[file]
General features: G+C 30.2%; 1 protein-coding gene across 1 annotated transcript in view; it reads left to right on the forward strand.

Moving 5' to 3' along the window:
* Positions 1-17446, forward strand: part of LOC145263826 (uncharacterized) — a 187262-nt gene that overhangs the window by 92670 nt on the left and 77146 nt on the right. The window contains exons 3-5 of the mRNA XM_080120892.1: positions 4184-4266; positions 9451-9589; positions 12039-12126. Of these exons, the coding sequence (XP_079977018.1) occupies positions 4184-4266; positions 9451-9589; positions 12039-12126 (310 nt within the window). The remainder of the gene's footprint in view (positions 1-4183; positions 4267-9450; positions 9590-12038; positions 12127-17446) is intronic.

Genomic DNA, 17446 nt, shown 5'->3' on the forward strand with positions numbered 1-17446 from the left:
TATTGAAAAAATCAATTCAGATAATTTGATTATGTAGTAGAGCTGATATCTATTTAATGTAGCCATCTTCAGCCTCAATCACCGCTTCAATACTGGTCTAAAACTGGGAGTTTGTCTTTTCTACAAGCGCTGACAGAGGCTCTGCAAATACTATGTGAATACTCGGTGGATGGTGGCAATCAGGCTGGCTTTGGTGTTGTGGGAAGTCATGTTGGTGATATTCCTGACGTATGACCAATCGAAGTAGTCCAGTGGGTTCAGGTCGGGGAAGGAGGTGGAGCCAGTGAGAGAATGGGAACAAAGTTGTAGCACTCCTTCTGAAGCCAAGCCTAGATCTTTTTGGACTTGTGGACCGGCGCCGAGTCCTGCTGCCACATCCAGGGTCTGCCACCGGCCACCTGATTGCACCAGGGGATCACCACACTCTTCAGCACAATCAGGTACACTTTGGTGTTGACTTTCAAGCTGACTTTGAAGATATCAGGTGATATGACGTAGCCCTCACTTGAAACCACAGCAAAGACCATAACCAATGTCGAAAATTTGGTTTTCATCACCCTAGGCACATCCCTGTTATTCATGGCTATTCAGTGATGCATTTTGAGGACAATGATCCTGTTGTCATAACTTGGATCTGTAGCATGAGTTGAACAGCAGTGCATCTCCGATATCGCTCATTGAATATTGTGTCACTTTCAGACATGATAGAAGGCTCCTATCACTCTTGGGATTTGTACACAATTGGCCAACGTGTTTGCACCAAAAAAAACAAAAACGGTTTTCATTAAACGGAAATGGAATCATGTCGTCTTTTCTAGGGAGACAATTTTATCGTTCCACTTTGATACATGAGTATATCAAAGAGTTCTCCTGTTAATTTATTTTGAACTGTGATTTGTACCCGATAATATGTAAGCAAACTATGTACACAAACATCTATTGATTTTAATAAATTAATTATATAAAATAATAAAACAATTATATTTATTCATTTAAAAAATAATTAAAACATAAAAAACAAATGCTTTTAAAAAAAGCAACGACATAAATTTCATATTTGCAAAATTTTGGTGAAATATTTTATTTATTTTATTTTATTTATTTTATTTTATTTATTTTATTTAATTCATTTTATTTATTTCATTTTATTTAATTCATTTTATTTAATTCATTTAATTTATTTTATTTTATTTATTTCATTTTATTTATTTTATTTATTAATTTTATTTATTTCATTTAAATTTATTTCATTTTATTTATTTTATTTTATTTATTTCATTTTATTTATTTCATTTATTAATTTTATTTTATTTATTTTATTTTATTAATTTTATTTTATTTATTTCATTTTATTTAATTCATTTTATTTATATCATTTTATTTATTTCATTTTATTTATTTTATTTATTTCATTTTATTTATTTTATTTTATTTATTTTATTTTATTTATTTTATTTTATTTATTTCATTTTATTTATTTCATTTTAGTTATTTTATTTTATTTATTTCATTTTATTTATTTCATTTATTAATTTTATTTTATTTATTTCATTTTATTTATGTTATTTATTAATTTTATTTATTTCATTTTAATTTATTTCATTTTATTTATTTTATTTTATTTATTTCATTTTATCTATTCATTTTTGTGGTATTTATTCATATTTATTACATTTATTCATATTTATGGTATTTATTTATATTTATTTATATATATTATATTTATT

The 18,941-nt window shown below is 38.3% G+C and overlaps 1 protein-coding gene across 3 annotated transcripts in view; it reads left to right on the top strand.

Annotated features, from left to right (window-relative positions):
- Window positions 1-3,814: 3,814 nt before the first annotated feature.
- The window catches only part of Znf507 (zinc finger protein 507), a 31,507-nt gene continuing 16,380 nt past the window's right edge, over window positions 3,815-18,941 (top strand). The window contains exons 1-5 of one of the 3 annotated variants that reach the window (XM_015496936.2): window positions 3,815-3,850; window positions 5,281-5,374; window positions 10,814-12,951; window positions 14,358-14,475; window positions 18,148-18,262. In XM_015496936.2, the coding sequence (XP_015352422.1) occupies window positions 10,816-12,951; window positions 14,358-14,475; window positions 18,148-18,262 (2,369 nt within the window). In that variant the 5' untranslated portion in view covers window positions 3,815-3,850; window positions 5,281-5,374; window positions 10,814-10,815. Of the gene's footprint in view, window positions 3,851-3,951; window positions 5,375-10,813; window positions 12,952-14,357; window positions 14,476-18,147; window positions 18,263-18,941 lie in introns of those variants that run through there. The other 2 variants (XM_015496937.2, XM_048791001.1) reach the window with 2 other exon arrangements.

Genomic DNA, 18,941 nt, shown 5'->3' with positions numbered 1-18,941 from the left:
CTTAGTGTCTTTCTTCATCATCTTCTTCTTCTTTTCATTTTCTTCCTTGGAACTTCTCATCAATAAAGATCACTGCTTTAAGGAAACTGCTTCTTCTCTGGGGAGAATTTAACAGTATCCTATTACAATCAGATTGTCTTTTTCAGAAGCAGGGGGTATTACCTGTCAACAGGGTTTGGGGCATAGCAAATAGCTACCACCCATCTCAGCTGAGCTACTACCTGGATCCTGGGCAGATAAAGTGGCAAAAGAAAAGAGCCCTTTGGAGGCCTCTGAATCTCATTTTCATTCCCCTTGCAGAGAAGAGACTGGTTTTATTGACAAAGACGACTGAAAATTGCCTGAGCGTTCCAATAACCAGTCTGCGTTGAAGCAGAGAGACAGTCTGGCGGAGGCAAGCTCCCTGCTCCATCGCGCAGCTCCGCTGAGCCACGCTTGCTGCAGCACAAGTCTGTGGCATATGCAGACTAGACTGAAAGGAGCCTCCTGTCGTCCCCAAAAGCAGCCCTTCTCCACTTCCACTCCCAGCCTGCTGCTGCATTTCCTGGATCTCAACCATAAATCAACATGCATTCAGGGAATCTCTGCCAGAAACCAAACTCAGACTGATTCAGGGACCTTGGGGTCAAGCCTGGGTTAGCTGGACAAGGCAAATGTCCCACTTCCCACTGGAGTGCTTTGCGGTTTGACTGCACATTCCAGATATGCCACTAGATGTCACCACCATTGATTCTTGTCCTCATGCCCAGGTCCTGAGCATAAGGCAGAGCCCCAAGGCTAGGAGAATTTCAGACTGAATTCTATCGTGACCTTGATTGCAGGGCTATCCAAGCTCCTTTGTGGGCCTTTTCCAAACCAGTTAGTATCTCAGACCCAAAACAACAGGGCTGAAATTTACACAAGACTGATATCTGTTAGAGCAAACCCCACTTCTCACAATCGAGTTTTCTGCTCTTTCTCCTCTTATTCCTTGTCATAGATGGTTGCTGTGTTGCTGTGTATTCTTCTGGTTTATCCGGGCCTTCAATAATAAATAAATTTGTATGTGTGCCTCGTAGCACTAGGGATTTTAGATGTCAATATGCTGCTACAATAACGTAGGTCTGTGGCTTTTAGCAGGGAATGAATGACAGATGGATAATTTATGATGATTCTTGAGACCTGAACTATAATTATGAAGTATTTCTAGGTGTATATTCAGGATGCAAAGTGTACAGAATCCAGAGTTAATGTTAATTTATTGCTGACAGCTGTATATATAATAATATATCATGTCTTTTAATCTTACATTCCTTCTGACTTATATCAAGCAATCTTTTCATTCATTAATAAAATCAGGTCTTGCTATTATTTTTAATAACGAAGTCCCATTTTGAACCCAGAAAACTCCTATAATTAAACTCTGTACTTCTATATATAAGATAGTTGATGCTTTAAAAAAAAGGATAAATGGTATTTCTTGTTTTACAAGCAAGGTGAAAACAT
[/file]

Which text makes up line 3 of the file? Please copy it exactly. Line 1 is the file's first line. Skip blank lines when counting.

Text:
* Positions 1-17446, forward strand: part of LOC145263826 (uncharacterized) — a 187262-nt gene that overhangs the window by 92670 nt on the left and 77146 nt on the right. The window contains exons 3-5 of the mRNA XM_080120892.1: positions 4184-4266; positions 9451-9589; positions 12039-12126. Of these exons, the coding sequence (XP_079977018.1) occupies positions 4184-4266; positions 9451-9589; positions 12039-12126 (310 nt within the window). The remainder of the gene's footprint in view (positions 1-4183; positions 4267-9450; positions 9590-12038; positions 12127-17446) is intronic.